“If money is your hope for independence you will never have it. The only real security that a man will have in this world is a reserve of knowledge, experience, and ability.”
Ten years ago, the few Americans readily able to associate a concept with the phrase “energy independence” tended toward a consensus that its pursuit was a bad idea. Energy imports were a path of least resistance sure to make the economy more efficient in the short term, and other considerations were quickly discarded. Today many Americans contemplate issues that were once the province of academic specialists. Today many Americans are willing to judge choices by an outlook that goes beyond the short term.
This is excellent. In my opinion, only a great party or a terminal illness justifies failure to incorporate some sort of long term perspective into one’s thinking. It is never responsible to look at the national economy as a great party, and it is absurdly melodramatic to look at climate change as a terminal illness. This leaves us with a real need to look at both . . . look at them long and hard.
All the economic trends favor sweeping and swift change. Oil prices have sustained a multiple of their peak from the 20th century. Political responses to atmospheric carbon emissions remain undefined and shamefully belated, but they now seem inevitable. As if those indicators were not clear enough, the American car buyer is increasingly inclined to favor smaller more efficient vehicles over uselessly large SUVs and their accompanying fuel demands. In a sense, petrochemicals are simply going out of style.
Yet beneath the trends remain many complex problems. Most obvious is the delay between a national committment to a new energy policy and the saturation of new technologies in the real economy. More subtle is the role oil plays outside of combustion reactions. Byproducts of fuel production are a primary source of raw materials for the plastics industry. A staggering array of household chemicals also have their roots in the fractional distillation processes taking place at oil refineries. Even if we could do without gasoline, could we also do without sandwich baggies, paint thinner, and dozens of other ubiquitous items?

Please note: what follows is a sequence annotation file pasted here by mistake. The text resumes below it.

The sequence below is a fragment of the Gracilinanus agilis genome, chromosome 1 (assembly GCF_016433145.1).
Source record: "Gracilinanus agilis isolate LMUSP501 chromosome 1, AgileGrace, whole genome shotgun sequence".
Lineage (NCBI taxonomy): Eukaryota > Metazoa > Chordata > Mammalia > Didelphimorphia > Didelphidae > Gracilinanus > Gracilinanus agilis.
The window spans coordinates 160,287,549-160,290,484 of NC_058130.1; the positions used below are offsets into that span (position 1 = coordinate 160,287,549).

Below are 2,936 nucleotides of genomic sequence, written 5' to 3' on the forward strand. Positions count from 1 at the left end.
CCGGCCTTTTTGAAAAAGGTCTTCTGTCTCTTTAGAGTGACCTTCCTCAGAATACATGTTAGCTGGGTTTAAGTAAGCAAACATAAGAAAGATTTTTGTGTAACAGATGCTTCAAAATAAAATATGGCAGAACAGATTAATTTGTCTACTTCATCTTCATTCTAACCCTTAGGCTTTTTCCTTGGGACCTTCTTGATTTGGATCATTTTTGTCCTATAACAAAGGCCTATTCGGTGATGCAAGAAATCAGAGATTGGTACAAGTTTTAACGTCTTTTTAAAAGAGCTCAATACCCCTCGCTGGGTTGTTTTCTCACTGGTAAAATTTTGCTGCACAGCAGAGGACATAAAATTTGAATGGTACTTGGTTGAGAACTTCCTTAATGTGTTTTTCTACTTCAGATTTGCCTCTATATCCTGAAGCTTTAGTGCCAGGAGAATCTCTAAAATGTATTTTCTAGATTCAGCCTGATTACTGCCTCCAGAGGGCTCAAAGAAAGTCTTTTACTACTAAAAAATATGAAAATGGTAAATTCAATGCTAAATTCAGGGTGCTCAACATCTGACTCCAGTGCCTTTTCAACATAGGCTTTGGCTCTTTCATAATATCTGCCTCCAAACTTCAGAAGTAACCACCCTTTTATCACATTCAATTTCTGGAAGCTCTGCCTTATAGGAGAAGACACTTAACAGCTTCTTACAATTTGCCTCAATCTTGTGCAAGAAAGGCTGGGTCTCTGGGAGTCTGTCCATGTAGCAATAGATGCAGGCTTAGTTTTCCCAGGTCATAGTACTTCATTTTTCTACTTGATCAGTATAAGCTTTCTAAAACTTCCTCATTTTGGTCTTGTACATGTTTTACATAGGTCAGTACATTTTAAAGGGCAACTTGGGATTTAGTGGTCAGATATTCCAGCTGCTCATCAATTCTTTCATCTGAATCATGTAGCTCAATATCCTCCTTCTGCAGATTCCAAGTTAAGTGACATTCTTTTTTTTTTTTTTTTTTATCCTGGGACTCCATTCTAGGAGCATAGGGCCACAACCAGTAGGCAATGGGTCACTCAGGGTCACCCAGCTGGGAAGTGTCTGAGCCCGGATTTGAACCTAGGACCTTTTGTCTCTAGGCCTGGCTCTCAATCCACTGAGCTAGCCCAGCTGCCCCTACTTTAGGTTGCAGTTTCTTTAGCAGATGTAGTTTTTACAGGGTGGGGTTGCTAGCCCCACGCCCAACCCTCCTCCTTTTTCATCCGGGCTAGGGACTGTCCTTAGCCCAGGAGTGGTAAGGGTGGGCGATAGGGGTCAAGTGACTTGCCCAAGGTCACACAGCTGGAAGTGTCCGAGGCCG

I believe both major party Presidential candidates have observed aloud that the oil trade causes our nation to send large sums of money to parts of the world where “people don’t like us very much.” To me, this says that we ought to work on our image. To many, it seems to say that we ought to stop buying oil outright. I suspect those views would change as the matter is examined in more detail. Given a choice between spending $700 billion on fuel imports or spending $750 billion on domestic energy development to get the same result, and I suspect most Americans would endorse energy independence. Put forth a choice between spending $700 billion on fuel imports or spending $2 trillion on domestic energy development to get the same result, and suddenly the price tag becomes much harder to justify.
The sticky bit here is that no honest individual can claim a high degree of confidence in pinning down the real numbers. The science is in on climate change as an ongoing and economically devastating phenomenon. However, the precise nature and extent of that devastation cannot even be confined to a particular order of magnitude. Perhaps longer growing seasons will soften the impact of regional famines and expanding deserts, while transpolar shipping partially offsets losses in coastal real estate. Then again, perhaps the Pentagon was right and global warming will be the driving force behind a new age of savagery and desperation in modern warfare.
Even if some omniscient entity were to spell out the real annual costs of climate change if status quo policies continue indefinitely, humanity would remain in the dark about the extent to which change could mitigate these harms. Some of the damage has already been done. Some will result from processes too far along to be stopped. Much could be minimized or averted, but just how much? Even for the most informed experts, ultimately it is a matter of opinion just how much economic value ought be placed on various levels of industrial emission restraint.